PEOPLE: I believe in one God, the Father Almighty, maker of heaven and earth, and of all things visible and invisible. And I believe in one Lord, Jesus Christ, the only-begotten Son of God. Born of the Father before all ages. God of God, Light of Light, true God of true God. Begotten, not made, of one substance with the Father. By whom all things were made. Who for us men and for our salvation came down from heaven. And He became flesh by the Holy Spirit of the Virgin Mary: and was made man. He was also crucified for us, suffered under Pontius Pilate, and was buried. And on the third day He rose again, according to the Scriptures. He ascended into heaven and sits at the right hand of the Father. He will come again in glory to judge the living and the dead. And of His kingdom there will be no end. And I believe in the Holy Spirit, the Lord and Giver of life, who proceeds from the Father (and the Son). Who together with the Father and the Son is adored and glorified, and who spoke through the prophets. And one holy, Catholic, and Apostolic Church. I confess one baptism for the forgiveness of sins. And I await the resurrection of the dead. And the life of the world to come. Amen.


PRIEST: Let us stand well, let us stand with fear, let us be attentive, to offer the holy oblation in peace.

PEOPLE: The mercy of peace, the sacrifice of praise.

PRIEST: The grace of our Lord Jesus Christ and the love of God the Father, and the fellowship of the Holy Spirit, be with   all of you.

PEOPLE: And with your spirit.

PRIEST: Let us lift up our hearts.

PEOPLE: We have lifted them up to the Lord.

PRIEST: Let us give thanks to the Lord.

PEOPLE: It is proper and just to worship the Father and the Son and the Holy Spirit, the Trinity, one in substance and undivided.

Priest (silently): It is proper and just to sing hymns to You, to bless You, to praise You, to thank You, to worship You in every place of Your kingdom; for You are God ineffable inconceivable, invisible, incomprehensible, ever existing, yet ever the same, You, and Your only-begotten Son, and Your Holy Spirit; You brought us forth from non-existence into being, and raised us up again when we had fallen, and left nothing undone, until You brought us to heaven and bestowed upon us Your future kingdom. For all this we give thanks to You, and to Your only-begotten Son, and to Your Holy Spirit, for all that we know and that we do not know, the manifest and the hidden benefits bestowed upon us. We thank You also for this ministry, which You have willed to accept from our hands, even though there stand before You thousands of archangels, myriads of angels, Cherubim and Seraphim, six winged, many-eyed, soaring aloft on their wings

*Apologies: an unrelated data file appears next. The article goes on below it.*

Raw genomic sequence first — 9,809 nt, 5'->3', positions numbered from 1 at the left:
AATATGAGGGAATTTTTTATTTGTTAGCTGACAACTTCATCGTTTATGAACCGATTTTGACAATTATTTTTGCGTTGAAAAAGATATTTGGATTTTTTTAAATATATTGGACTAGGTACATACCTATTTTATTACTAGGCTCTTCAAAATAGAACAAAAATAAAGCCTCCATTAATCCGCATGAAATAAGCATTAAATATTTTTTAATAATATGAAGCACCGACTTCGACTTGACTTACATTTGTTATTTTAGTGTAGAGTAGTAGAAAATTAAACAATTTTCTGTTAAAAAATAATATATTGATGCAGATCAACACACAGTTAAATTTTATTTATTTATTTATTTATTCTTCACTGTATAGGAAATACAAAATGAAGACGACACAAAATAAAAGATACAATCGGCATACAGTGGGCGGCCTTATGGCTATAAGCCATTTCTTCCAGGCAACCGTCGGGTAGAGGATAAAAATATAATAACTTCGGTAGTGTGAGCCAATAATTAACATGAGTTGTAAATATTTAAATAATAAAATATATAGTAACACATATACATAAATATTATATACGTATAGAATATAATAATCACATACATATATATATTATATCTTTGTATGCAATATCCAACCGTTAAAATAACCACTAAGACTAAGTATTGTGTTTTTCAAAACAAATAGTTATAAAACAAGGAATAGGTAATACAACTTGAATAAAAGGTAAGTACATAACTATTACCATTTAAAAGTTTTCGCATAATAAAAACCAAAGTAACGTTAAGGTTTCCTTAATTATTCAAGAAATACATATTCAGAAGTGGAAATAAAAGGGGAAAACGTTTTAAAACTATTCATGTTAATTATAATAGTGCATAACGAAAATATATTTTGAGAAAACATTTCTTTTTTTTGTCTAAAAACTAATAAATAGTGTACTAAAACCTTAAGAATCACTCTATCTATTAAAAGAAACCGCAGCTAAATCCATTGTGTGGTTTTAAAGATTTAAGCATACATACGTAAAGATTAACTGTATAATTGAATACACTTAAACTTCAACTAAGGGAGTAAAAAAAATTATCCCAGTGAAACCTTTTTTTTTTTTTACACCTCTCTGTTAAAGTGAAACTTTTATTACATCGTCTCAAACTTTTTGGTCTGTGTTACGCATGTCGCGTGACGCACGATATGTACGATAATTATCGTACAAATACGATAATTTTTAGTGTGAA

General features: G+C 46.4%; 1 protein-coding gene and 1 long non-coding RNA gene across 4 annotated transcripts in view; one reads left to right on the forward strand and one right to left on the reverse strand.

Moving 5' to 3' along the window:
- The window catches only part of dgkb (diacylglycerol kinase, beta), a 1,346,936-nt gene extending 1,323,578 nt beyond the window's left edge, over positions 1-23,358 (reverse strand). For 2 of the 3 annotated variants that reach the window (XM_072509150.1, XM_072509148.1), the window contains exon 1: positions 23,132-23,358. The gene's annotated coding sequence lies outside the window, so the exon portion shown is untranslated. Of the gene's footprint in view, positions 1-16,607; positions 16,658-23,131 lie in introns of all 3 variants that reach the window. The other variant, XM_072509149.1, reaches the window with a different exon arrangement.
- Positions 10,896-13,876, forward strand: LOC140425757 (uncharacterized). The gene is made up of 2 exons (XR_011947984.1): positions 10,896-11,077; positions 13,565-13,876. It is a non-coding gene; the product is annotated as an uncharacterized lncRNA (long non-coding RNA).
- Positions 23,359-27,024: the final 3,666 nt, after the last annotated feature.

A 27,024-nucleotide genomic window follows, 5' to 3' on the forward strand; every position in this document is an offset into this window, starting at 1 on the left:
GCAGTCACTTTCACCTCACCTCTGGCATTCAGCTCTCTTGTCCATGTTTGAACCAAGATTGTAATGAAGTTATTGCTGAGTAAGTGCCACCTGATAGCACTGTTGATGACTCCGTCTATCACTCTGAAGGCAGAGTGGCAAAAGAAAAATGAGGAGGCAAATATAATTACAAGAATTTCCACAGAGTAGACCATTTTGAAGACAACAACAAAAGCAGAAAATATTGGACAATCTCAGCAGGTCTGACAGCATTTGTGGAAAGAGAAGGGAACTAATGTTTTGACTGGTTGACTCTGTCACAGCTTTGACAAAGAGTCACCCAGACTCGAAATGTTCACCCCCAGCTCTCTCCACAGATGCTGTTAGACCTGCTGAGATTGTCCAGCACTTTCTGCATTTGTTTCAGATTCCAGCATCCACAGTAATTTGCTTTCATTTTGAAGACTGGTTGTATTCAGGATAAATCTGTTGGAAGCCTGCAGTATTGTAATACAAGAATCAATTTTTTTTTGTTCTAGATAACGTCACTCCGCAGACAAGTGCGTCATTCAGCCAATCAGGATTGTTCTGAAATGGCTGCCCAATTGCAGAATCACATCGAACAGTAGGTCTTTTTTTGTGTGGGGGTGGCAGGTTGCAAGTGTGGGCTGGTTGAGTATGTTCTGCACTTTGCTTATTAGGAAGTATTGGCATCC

I love the silent prayer that the priest prays at this time- but I have to say a bit about the Nicene Creed and the inclusion or exclusion of the Filioque (Holy Spirit proceeded from the Father and the Son). Some Byzantine Catholics include the Filioque; others do not. This is yet another place the Byzantines are stuck in the middle. Two different perspectives can be found at Orthodoxwiki and Catholic Answers.

This quotation from the Eastern theologian Fr Patrick Reardon might explain why we have theological debates between Catholic and Orthodox (do the Orthodox really dismiss the Immaculate Conception? I don't think so- but they were not part of the discussion when the Pope declared it dogma)--- "I believe that the filioque controversy is not about the composition of the Holy Trinity. It is a controversy about authority in the Church. The East’s objection to the filioque is formal, not material. The East’s objection has to do with a canon of the Council of Ephesus in 431, which anathematizes anyone who adds to the Nicene-Constantinopolitan Creed." Even though I think practical matters are barriers to unity more than these lofty theological problems, the filioque-problem will be with us for a long time.

Monday, December 12, 2011

Do They Know It's Christmas?


Just a little reminder to consider those 'less fourtunate' this Christmas season. yes, "the poor will always be with us," but it is still part of our faith to look out for others.